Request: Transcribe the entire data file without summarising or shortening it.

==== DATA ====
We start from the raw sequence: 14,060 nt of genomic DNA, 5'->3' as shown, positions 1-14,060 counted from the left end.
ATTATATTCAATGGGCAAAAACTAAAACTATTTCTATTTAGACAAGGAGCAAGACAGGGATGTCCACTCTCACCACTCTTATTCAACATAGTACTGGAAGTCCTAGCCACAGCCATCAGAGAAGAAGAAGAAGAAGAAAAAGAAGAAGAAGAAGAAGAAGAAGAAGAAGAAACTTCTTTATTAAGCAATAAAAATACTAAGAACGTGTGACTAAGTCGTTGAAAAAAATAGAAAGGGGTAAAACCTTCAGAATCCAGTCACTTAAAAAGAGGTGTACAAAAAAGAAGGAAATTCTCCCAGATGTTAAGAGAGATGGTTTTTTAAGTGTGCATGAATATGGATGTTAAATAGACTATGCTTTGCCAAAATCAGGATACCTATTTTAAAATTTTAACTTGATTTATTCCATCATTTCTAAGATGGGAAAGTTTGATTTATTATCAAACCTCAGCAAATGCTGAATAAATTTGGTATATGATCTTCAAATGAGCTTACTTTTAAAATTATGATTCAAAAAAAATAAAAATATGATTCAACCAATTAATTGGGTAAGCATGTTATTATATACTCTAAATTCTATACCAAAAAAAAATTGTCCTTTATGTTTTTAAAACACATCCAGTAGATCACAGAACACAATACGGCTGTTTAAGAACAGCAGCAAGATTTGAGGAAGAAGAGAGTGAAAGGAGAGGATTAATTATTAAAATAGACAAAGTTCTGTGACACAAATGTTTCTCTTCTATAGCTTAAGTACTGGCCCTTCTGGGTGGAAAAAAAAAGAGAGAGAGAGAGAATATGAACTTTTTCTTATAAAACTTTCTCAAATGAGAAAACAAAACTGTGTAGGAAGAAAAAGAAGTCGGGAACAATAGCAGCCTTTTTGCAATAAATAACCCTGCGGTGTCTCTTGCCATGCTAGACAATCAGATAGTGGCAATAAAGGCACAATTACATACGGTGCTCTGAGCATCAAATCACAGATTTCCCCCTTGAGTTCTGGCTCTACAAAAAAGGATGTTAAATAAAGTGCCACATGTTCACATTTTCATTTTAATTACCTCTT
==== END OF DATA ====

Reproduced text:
We start from the raw sequence: 14,060 nt of genomic DNA, 5'->3' as shown, positions 1-14,060 counted from the left end.
ATTATATTCAATGGGCAAAAACTAAAACTATTTCTATTTAGACAAGGAGCAAGACAGGGATGTCCACTCTCACCACTCTTATTCAACATAGTACTGGAAGTCCTAGCCACAGCCATCAGAGAAGAAGAAGAAGAAGAAAAAGAAGAAGAAGAAGAAGAAGAAGAAGAAGAAACTTCTTTATTAAGCAATAAAAATACTAAGAACGTGTGACTAAGTCGTTGAAAAAAATAGAAAGGGGTAAAACCTTCAGAATCCAGTCACTTAAAAAGAGGTGTACAAAAAAGAAGGAAATTCTCCCAGATGTTAAGAGAGATGGTTTTTTAAGTGTGCATGAATATGGATGTTAAATAGACTATGCTTTGCCAAAATCAGGATACCTATTTTAAAATTTTAACTTGATTTATTCCATCATTTCTAAGATGGGAAAGTTTGATTTATTATCAAACCTCAGCAAATGCTGAATAAATTTGGTATATGATCTTCAAATGAGCTTACTTTTAAAATTATGATTCAAAAAAAATAAAAATATGATTCAACCAATTAATTGGGTAAGCATGTTATTATATACTCTAAATTCTATACCAAAAAAAAATTGTCCTTTATGTTTTTAAAACACATCCAGTAGATCACAGAACACAATACGGCTGTTTAAGAACAGCAGCAAGATTTGAGGAAGAAGAGAGTGAAAGGAGAGGATTAATTATTAAAATAGACAAAGTTCTGTGACACAAATGTTTCTCTTCTATAGCTTAAGTACTGGCCCTTCTGGGTGGAAAAAAAAAGAGAGAGAGAGAGAATATGAACTTTTTCTTATAAAACTTTCTCAAATGAGAAAACAAAACTGTGTAGGAAGAAAAAGAAGTCGGGAACAATAGCAGCCTTTTTGCAATAAATAACCCTGCGGTGTCTCTTGCCATGCTAGACAATCAGATAGTGGCAATAAAGGCACAATTACATACGGTGCTCTGAGCATCAAATCACAGATTTCCCCCTTGAGTTCTGGCTCTACAAAAAAGGATGTTAAATAAAGTGCCACATGTTCACATTTTCATTTTAATTACCTCTT